If roses are the queens of the gardening world, then clematises must be the princesses. It’s been a while since I have written, other than in passing, about the knock-down beautiful clematis. Who wants to hear much about what someone has failed with? Wait, I ended that sentence with a prepos…
A couple of weeks ago, I bored you here with a detailed description of my oldest mixed border. I call it the rock wall border because it is fronted with a stone retaining wall and is some 35 years or so old.
Occasionally I am asked what my favorite shrub (or tree or perennial etc.) is. On the shrub issue, they are visibly shocked, most of them anyway, when I answer it is nandinas. The usual response is, “You’re kidding” or “Surely you jest.”
I once read a comment by a famous gardener who remarked that there comes a time in spring when in her mixed borders everything is “knee high and purple.”
Our azalea treatise the last three weeks has, so far, neglected the deciduous (not evergreen) so-called “native” azaleas. Most of the ones on the market are not native at all, but may be hybrids with native azalea blood in them.
The last two weeks we have here discussed some of the best azaleas, or at least ones that I think are best, for our region of the country. We considered such criteria as dependable bloom, growth habit for varying situations, and resistance to, or susceptibility to, cold temperatures.
The term “climate change” has been bandied about so much recently that many people think it is something new. No, it has been going on since Day One and will go on after the rapture. Only then, it won’t be as excruciating as it is now.
For fully two months now, we have picked away at spots of color here and there, mostly from isolated oriental magnolias, daffodils, ipheion (you’ve got to get some), witch hazels and a number of other things.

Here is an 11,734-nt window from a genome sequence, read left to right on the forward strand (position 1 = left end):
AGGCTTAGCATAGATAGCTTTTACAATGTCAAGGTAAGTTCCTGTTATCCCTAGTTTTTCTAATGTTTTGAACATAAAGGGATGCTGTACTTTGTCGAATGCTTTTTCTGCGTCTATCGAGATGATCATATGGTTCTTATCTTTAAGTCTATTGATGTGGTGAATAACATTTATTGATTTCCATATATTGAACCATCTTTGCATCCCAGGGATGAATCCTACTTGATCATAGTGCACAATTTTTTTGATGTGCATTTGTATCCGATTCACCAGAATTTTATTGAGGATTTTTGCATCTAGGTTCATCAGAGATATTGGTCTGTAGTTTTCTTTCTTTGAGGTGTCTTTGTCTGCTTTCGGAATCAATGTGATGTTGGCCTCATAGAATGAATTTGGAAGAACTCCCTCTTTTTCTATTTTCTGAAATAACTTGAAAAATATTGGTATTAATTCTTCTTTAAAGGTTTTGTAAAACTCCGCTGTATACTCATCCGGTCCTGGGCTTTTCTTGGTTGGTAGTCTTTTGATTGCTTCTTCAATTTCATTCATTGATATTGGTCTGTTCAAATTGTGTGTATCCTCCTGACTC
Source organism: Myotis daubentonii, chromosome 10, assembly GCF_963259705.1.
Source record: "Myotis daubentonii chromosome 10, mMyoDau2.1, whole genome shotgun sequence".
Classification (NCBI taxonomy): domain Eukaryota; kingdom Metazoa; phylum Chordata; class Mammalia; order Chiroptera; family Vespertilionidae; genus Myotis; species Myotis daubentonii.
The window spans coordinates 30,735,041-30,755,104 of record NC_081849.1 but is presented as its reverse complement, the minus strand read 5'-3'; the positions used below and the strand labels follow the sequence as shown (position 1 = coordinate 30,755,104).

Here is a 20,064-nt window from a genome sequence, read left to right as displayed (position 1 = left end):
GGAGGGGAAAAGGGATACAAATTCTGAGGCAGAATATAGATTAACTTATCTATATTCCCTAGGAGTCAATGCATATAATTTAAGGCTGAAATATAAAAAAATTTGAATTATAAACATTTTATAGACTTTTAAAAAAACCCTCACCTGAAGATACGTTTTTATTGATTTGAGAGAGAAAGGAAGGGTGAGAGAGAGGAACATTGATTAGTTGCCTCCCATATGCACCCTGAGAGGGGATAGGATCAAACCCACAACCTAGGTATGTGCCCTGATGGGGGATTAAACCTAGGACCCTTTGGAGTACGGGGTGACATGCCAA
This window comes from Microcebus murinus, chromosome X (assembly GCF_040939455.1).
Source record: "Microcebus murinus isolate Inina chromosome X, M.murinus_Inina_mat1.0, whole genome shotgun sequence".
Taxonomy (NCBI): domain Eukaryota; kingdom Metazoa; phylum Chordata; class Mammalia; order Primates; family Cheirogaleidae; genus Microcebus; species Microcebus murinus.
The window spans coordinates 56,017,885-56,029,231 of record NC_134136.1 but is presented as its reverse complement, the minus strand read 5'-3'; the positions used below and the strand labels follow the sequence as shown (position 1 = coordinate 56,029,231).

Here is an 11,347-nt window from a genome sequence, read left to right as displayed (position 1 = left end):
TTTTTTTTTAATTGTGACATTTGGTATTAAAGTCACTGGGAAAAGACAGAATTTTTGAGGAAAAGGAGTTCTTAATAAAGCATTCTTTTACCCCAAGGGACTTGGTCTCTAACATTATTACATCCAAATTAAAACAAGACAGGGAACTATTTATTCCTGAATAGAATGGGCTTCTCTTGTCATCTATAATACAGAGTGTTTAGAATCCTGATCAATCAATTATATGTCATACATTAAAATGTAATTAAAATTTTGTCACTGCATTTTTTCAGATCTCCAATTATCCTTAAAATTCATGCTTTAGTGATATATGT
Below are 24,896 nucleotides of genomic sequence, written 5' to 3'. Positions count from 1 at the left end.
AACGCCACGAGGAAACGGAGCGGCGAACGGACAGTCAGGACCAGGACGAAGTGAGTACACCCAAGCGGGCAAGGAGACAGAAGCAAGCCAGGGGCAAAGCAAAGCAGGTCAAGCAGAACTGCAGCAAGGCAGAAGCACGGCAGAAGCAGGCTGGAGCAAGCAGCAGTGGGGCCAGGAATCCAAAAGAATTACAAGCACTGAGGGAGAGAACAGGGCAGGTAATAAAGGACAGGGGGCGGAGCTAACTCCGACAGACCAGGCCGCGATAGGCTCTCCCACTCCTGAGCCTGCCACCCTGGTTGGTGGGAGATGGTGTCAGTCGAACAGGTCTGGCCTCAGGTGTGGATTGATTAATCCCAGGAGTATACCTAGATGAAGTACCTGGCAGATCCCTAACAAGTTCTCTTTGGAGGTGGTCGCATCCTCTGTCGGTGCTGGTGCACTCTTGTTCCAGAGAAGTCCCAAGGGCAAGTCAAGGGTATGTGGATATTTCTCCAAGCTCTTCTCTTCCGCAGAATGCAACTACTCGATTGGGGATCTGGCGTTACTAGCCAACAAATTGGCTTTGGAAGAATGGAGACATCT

With the ides and the astronomical first day of “spring” fading into the past, we now are faced with all that stuff we should have accomplished last fall or since. There, for instance, lie the oak and sycamore (!$&*#^&) leaves, crouched into nooks and crannies and up under shrubs, w…
March flowers, they are often called. Daffodils they are, though some are jonquils and others narcissus. Here they are mostly (mis)called “buttercups.” Whatever, they are right on time.
Computers are a curse or a miracle. For me they are, most of the time, a curse. Now, however, that I have spent some 25 years or more using them (as word processors, mostly) their blessings have grown to outnumber their bane.
Now that we are securely ensconced into the oft-maligned month of February, I think it would be apropos to take up two of the most distasteful subjects in the gardening world, at least as it pertains to us in northwest Tennessee. The two? Tree topping and deer, or horned rats.
My late, great friend and dentist, Dr. Charley Beard, said to me some time ago that it seems every time we start to tell something we have experienced we preface it by “Years ago … ”
Now that we (I) have adjudged the year 2019 to have rated a crummy grade of D as a gardening year, we should, I guess, give a token of time and ink to what was good about it, if anything.
A wise philosopher once said “As you slide down the bannister of life”. . . .what? Well, he advised us to be sure the splinters are pointed in the right direction. Good advice, I would say.
“Horrors may,” was an old Williams expression that my Uncle Ernest used with considerable efficaciousness whenever some sudden event or awakening occurred. Here it is mid-November and, horrors may, tomorrow will be Christmas.
Many of the questions I get concern faltering plants, from those with meaningless spots on their leaves to others already in the grave, and yet others somewhere in between.
So you think you have weeds? Well, everybody does. It comes with the territory if you do any serious gardening. Everybody thinks their plantation is more weed prone than anybody else’s.
Succession planting is a subject that has been broached many times by many garden writers, including this one. Practiced well, any given piece of ground will yield more with succession planting than when given over to one crop per season, be it ornamentals or vegetables and, yes, even large …